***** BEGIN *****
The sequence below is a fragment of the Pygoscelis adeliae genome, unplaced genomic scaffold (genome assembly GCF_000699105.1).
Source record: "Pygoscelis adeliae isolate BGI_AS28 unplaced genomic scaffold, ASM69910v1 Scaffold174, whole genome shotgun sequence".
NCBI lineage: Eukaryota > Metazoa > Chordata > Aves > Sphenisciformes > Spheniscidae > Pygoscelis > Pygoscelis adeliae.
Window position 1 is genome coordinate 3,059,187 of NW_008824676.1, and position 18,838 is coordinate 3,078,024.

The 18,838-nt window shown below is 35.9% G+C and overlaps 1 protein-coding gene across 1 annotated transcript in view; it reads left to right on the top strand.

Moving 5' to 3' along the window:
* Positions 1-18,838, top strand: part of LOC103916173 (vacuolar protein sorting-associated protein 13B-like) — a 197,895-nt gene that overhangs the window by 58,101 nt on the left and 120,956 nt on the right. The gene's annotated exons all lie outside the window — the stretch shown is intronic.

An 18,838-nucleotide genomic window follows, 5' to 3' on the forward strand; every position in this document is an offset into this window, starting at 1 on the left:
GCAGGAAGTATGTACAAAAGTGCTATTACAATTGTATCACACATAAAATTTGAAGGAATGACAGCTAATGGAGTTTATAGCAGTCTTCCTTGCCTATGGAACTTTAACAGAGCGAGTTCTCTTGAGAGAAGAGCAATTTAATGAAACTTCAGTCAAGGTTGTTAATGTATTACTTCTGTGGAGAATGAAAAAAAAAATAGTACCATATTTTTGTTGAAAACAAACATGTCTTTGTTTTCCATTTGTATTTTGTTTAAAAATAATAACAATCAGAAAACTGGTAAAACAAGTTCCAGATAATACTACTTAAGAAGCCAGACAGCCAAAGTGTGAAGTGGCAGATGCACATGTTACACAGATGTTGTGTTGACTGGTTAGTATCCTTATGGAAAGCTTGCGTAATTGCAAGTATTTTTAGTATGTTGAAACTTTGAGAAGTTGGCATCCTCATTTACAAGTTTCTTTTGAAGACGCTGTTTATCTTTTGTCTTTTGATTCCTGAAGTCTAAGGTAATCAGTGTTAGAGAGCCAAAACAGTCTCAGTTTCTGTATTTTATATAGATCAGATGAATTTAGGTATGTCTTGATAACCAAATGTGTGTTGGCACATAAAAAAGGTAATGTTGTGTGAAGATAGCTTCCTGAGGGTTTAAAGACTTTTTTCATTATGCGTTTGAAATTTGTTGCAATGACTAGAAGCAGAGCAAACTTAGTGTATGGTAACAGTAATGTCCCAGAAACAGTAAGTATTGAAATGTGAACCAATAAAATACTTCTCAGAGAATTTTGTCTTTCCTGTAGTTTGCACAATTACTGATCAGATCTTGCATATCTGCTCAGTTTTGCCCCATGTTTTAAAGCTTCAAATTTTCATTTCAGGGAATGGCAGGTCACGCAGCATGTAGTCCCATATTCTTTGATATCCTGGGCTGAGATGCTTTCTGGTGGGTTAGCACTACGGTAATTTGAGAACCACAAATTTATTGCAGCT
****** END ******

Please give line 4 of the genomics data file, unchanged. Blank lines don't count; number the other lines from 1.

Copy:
Window position 1 is genome coordinate 3,059,187 of NW_008824676.1, and position 18,838 is coordinate 3,078,024.